Environmental Health Diseases (2000 – February 23, 2001)

Written by
photo

We believe information about products and services that could benefit people should be made available to consumers to help them make informed decisions about their health care. Therefore, we try to provide accurate and reliable information by working with different fact-checkers to review articles for factual accuracy, relevance, and timeliness. A team of qualified and experienced fact-checkers rigorously reviewed our content before publishing it on our website. At E-health, we rely on the most current and reputable sources cited in the text and listed at the bottom of each article. Content is fact-checked after it has been edited and before publication. 

future image

E-health has taken reasonable steps to ensure compliance with regulatory bodies’ guidelines. Our claims in advertisements or sponsorships do not constitute endorsement or recommendation, and the exclusion does not suggest disapproval. E-health does not control or guarantee the accuracy, completeness, or efficacy of the information contained in any advertisement or sponsorship. If you believe we have overextended ourselves and are in breach of the advertising guidelines, reach out to our team.

CHOLERA  DENGUEEMERGINGMALARIASURVEILLANCEOTHERS

Cholera

Cholera in 1999 – 4 August 2000, Vol 75, 31 (pp 249-256)  –

Dengue

Chiangmai Declaration on dengue/dengue haemorrhagic fever – 26 January 2001, Vol 76, 4 (pp 25-32)

Dengue/dengue haemorrhagic fever Year 2000 – 16 June 2000, Vol 75,24  (pp 193-200)

Emerging Diseases

Outbreak news – 16 February 2001, Vol 76, 7 (pp 49-56)
Outbreak of Ebola haemorrhagic fever, Uganda, August 2000-January 2001 – 9 February 2001, Vol 76, 6 (pp 41-48)

Human plague in 1998 and 1999 – 20 October 2000, Vol 75, 42 (pp 337-344)

WHO websites on infectious diseases – 5 January 2001, Vol 76, 1 (pp 1-8)

Malaria

Malaria risk for travellers to Africa – 26 January 2001, Vol 76, 4 (pp 25-32)
Malaria, Burundi – 5 January 2001, Vol 76, 1 (pp 1-8)  

Malaria – New technologies – 3 November 2000, Vol 75, 44 (pp 353-360) 

Integrated global effort against malaria – 20 October 2000, Vol 75, 42 (pp 337-344)Contents
Malaria research – 13 October 2000, Vol 75, 41 (pp 329-336)
Malaria – Economic implications – 29 September 2000, Vol 75, 39 (pp 313-320)
Malaria interventions – 22 September 2000, Vol 75, 38 (pp 305-312)
Malaria – 21 July 2000, Vol 75, 29 (pp 233-240) Malaria and complex emergencies – 7 July 2000, Vol 75, 27 (pp 217-224)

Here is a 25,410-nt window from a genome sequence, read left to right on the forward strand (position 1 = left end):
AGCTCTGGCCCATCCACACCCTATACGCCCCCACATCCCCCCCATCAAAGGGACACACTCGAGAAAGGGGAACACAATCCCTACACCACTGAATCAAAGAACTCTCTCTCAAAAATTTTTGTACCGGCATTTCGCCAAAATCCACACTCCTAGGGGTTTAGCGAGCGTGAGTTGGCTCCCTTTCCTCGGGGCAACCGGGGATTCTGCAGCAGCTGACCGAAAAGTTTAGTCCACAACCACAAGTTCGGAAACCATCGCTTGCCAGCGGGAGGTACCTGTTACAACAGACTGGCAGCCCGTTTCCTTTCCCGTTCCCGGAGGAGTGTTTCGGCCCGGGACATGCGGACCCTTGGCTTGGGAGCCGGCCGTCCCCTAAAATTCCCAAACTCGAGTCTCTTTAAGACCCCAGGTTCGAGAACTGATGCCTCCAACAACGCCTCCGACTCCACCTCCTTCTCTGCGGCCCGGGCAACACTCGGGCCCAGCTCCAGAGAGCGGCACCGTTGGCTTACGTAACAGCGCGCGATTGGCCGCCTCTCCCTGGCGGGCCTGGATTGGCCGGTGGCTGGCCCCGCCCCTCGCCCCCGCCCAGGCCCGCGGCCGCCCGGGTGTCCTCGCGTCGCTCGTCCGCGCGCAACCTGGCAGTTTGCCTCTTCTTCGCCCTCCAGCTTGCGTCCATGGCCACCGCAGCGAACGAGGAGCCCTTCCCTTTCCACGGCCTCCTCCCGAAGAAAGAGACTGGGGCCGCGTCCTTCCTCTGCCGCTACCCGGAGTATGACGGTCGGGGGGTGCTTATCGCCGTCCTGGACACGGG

Vector control – 18 August 2000, Vol 75, 33 (pp 265-272)

International Committee on Mosquito Control – Recommendation – 26 May 2000, Vol 75,21  (pp 173-180)

Surveillance

Assessment of the national communicable disease surveillance and response system, Ethiopia – 12 January 2001, Vol 76, 2 (pp 9-16)

Global surveillance of epidemic-prone infectious diseases – 18 August 2000, Vol 75, 33 (pp 265-272)

Forecasting in communicable diseases – WHO Eastern Mediterranean Region – 10 March 2000, Vol 75,10  (pp 77-84)

An integrated approach to communicable disease surveillance7 January 2000, Vol 75,1  (pp 1-8)

Other Diseases

Yellow fever, 1998-1999 – 6 October 2000, Vol 75, 40 (pp 321-328)

Outbreak of Rift Valley fever,Yemen – December 2000, Vol 75, 48 (pp 385-396)
Intervention research on onchocerciasis and lymphatic filariasis – 28 July 2000, Vol 75, 30 (pp 241-248)
Leptospirosis, India – 7 July 2000, Vol 75, 27 (pp 217-224)

Eradication of dracunculiasis – 2 June 2000, Vol 75,22  (pp 181-188)

Chagas disease, Brazil – Interruption of transmission – 12 May 2000, Vol 75,19  (pp 153-160)

Dracunculiasis – Global surveillance summary, 1999 – 5 May 2000, Vol 75,18  (pp 145-152)

Schistosomiasis and soil-transmitted helminth infections – 14 April 2000, Vol 75,15  (pp 117-124)

Influenza in the world – 1 October 1998-30 September 1999 – 11 February 2000, Vol 75,6  (pp 45-52)

Hepatitis C – global prevalence (update) – 21 January 2000, Vol 75,3  (pp 17-28)

+ Sources

E-health has strict sourcing guidelines and relies on peer-reviewed studies, academic research institutions, and medical associations. We work mostly with peer-reviewed studies to ensure accurate information. We avoid using tertiary references. You can learn more about how we ensure our content is accurate and current by reading our editorial policy.

ABOUT THE AUTHOR

Related post